We find our turn off and pull through a cattle guard. I slip out of the SUV to tend to the 4×4 lockers to help stabilize slipping on the dirt road. I figure that the cars up on the highway might see at most, a flesh figure at a glance. Perhaps I am being brazen, but too tired would be the more fitting motivation. I obviously am feeling the need for more illness recovery time.
With the Forever-runner in 4×4, we are off. Our backs are to another version of the same magnificent orange sunset, this time from a more elevated angle. The dirt road is reasonably wide, but it is an endless washboard. Even in 4×4, I can feel the SUV drift from time to time.
This last leg of dirt can be seen heading far into the hills ahead, a brown slit in the distance. When darkness comes, the end could be after any of the next corners. I’m probably better off for the night. In my worn down state, it is better to take things as they come, than to be frustrated by a speculative goal of what I see ahead.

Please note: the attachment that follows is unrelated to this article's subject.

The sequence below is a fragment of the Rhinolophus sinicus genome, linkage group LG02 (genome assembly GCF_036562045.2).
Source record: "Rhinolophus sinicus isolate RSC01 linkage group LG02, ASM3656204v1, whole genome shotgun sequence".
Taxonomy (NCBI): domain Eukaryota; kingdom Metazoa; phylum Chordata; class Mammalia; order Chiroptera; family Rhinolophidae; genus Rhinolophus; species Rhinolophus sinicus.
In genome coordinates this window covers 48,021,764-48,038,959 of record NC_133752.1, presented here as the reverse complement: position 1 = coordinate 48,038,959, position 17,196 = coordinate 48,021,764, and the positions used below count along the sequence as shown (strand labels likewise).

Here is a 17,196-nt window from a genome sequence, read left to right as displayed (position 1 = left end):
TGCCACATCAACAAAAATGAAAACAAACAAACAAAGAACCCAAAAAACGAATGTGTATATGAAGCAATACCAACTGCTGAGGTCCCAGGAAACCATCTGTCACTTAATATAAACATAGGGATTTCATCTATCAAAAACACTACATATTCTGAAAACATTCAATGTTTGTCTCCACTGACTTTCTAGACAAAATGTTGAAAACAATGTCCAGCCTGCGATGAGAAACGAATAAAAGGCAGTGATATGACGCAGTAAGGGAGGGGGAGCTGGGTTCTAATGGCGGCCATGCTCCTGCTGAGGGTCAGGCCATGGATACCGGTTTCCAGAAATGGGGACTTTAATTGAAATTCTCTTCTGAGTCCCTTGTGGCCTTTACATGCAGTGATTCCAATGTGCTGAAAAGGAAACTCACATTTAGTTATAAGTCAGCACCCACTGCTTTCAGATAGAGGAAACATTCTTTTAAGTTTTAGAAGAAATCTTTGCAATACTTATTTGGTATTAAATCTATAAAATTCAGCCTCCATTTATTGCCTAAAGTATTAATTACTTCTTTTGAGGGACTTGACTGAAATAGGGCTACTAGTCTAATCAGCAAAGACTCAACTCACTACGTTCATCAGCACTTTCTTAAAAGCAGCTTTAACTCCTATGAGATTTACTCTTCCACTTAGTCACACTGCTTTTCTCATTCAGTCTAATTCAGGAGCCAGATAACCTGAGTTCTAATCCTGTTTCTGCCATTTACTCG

Fossil Creek is a day use only area. Over the course of the next 45 minutes, a half a dozen last minute partiers in white trucks and jeeps pass by on their way home. Most, or everyone, should be gone by the time we arrive.
Before we find our intersection, a deer and what appears to be just the shadow of a black fox, bolt across the road. Here, the road splits. One leg goes to Fossil Creek and one down to the river. It is dark and as quiet as I remember it, but it feels incongruent to find a stop sign in this remote spot.
I remember the last of the ascent to Childs power plant as being scary. I’ve been up and down on The Road of Death in Bolivia and the Amalfi Coast in Italy, and I remember this as just as hazardous. A friend has told me that it has been fixed.
There has been a major reconstruction and I’m relieved in this darkness. A ditch on the uphill side is keeping the road at a reasonable slope and width. The only hair raising jolt comes when I’m heading up a grade. As we creep by, a skunk is scurrying up that ditch with its tail in the air! It may be thinking that we are chasing it. The windows go up quickly. Luck is on our side, as I slowly pass just a few feet away from it, holding my breath.